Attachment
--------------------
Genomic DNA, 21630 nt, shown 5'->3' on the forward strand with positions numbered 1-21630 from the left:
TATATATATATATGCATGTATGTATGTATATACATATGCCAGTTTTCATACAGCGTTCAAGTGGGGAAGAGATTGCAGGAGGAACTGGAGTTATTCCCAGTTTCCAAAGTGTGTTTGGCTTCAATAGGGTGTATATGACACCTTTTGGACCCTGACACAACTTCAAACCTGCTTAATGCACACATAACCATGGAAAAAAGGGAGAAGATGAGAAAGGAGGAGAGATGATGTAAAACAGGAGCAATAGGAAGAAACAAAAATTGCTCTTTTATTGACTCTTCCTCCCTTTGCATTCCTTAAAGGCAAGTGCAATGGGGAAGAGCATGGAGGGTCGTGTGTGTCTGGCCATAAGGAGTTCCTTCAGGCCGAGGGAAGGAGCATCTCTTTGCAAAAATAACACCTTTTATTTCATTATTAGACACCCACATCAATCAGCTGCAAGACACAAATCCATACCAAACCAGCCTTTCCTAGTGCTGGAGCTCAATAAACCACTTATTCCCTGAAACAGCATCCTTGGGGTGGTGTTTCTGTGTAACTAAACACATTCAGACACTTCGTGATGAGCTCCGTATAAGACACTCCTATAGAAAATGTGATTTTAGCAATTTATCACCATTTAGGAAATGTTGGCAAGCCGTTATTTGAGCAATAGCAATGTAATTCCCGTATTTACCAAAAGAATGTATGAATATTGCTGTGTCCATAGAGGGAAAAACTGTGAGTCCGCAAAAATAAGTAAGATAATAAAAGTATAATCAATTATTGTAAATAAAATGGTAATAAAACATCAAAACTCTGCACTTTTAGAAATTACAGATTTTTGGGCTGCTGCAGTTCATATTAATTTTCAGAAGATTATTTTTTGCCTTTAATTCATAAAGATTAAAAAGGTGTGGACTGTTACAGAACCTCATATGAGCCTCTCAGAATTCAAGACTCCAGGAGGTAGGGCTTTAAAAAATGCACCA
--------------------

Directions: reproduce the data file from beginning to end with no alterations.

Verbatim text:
Genomic DNA, 21630 nt, shown 5'->3' on the forward strand with positions numbered 1-21630 from the left:
TATATATATATATGCATGTATGTATGTATATACATATGCCAGTTTTCATACAGCGTTCAAGTGGGGAAGAGATTGCAGGAGGAACTGGAGTTATTCCCAGTTTCCAAAGTGTGTTTGGCTTCAATAGGGTGTATATGACACCTTTTGGACCCTGACACAACTTCAAACCTGCTTAATGCACACATAACCATGGAAAAAAGGGAGAAGATGAGAAAGGAGGAGAGATGATGTAAAACAGGAGCAATAGGAAGAAACAAAAATTGCTCTTTTATTGACTCTTCCTCCCTTTGCATTCCTTAAAGGCAAGTGCAATGGGGAAGAGCATGGAGGGTCGTGTGTGTCTGGCCATAAGGAGTTCCTTCAGGCCGAGGGAAGGAGCATCTCTTTGCAAAAATAACACCTTTTATTTCATTATTAGACACCCACATCAATCAGCTGCAAGACACAAATCCATACCAAACCAGCCTTTCCTAGTGCTGGAGCTCAATAAACCACTTATTCCCTGAAACAGCATCCTTGGGGTGGTGTTTCTGTGTAACTAAACACATTCAGACACTTCGTGATGAGCTCCGTATAAGACACTCCTATAGAAAATGTGATTTTAGCAATTTATCACCATTTAGGAAATGTTGGCAAGCCGTTATTTGAGCAATAGCAATGTAATTCCCGTATTTACCAAAAGAATGTATGAATATTGCTGTGTCCATAGAGGGAAAAACTGTGAGTCCGCAAAAATAAGTAAGATAATAAAAGTATAATCAATTATTGTAAATAAAATGGTAATAAAACATCAAAACTCTGCACTTTTAGAAATTACAGATTTTTGGGCTGCTGCAGTTCATATTAATTTTCAGAAGATTATTTTTTGCCTTTAATTCATAAAGATTAAAAAGGTGTGGACTGTTACAGAACCTCATATGAGCCTCTCAGAATTCAAGACTCCAGGAGGTAGGGCTTTAAAAAATGCACCA